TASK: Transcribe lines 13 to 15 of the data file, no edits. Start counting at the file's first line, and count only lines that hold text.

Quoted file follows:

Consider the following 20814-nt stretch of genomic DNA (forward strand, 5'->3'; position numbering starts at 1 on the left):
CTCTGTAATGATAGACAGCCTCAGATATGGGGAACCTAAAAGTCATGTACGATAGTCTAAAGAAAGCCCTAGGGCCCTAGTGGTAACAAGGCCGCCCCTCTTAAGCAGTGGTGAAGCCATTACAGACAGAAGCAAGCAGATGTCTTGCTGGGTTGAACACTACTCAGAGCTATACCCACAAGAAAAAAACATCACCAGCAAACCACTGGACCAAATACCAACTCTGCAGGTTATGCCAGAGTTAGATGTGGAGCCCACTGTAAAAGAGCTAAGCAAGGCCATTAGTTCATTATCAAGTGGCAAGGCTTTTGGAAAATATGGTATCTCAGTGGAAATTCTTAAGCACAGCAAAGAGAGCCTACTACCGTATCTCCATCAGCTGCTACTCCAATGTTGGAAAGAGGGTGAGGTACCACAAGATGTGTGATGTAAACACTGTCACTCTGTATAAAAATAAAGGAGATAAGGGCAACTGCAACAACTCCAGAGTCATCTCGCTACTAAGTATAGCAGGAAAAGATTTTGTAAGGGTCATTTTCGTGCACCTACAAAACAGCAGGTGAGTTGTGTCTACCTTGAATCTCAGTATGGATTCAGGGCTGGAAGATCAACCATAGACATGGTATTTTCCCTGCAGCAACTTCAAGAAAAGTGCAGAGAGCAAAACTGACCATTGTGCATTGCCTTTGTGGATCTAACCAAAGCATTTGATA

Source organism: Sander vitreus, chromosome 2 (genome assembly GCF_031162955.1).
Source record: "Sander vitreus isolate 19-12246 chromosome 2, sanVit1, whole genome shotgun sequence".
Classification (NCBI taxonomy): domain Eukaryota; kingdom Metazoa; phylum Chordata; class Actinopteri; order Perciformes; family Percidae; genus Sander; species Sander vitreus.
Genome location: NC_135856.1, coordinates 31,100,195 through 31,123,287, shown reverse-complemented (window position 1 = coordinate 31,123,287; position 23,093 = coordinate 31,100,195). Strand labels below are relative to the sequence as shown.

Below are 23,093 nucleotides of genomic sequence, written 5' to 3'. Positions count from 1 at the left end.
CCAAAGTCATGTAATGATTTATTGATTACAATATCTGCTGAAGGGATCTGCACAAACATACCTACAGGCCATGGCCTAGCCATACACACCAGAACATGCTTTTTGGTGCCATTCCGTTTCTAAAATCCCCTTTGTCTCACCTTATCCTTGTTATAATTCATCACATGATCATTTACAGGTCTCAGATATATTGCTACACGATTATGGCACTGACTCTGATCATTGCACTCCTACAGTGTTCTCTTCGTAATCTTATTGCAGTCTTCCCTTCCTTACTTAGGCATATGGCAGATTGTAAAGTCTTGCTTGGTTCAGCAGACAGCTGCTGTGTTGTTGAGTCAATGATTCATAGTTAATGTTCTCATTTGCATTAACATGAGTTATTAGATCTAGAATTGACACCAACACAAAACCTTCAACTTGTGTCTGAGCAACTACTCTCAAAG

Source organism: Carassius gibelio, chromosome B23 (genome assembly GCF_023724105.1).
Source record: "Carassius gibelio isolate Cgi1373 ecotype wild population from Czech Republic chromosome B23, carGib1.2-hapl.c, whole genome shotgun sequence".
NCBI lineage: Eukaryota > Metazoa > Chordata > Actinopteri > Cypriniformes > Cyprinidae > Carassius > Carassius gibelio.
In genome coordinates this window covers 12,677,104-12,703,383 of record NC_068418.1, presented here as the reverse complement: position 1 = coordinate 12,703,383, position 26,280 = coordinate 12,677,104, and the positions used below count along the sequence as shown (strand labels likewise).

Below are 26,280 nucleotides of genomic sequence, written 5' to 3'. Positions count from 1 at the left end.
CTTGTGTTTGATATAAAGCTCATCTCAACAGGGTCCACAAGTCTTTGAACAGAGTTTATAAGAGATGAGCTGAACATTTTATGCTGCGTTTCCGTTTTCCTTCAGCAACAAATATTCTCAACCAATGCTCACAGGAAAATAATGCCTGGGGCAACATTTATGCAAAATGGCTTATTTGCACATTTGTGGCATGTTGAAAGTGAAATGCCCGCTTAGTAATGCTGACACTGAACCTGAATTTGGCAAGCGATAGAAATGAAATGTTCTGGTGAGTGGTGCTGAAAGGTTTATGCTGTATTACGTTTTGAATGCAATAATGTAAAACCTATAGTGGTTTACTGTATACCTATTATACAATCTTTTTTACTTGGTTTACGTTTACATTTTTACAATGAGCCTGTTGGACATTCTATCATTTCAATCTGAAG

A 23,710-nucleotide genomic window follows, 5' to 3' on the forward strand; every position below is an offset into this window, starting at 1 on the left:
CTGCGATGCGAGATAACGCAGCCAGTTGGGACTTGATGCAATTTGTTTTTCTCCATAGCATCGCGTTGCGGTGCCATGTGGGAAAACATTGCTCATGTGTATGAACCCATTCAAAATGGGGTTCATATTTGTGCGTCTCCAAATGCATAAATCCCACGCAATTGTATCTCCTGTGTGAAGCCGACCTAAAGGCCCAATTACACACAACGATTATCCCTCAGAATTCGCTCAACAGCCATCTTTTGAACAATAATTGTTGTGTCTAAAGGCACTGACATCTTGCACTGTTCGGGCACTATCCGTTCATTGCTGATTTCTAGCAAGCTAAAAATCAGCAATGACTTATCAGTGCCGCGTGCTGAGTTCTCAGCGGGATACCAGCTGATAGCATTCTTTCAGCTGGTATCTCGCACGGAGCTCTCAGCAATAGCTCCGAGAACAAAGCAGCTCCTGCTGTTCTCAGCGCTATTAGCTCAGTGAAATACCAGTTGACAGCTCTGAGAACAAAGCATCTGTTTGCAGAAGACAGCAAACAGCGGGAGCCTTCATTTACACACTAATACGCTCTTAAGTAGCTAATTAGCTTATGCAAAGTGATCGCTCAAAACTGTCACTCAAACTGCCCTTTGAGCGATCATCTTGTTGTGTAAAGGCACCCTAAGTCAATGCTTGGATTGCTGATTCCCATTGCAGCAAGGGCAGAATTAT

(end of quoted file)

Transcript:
Below are 26,280 nucleotides of genomic sequence, written 5' to 3'. Positions count from 1 at the left end.
CTTGTGTTTGATATAAAGCTCATCTCAACAGGGTCCACAAGTCTTTGAACAGAGTTTATAAGAGATGAGCTGAACATTTTATGCTGCGTTTCCGTTTTCCTTCAGCAACAAATATTCTCAACCAATGCTCACAGGAAAATAATGCCTGGGGCAACATTTATGCAAAATGGCTTATTTGCACATTTGTGGCATGTTGAAAGTGAAATGCCCGCTTAGTAATGCTGACACTGAACCTGAATTTGGCAAGCGATAGAAATGAAATGTTCTGGTGAGTGGTGCTGAAAGGTTTATGCTGTATTACGTTTTGAATGCAATAATGTAAAACCTATAGTGGTTTACTGTATACCTATTATACAATCTTTTTTACTTGGTTTACGTTTACATTTTTACAATGAGCCTGTTGGACATTCTATCATTTCAATCTGAAG

A 23,710-nucleotide genomic window follows, 5' to 3' on the forward strand; every position below is an offset into this window, starting at 1 on the left: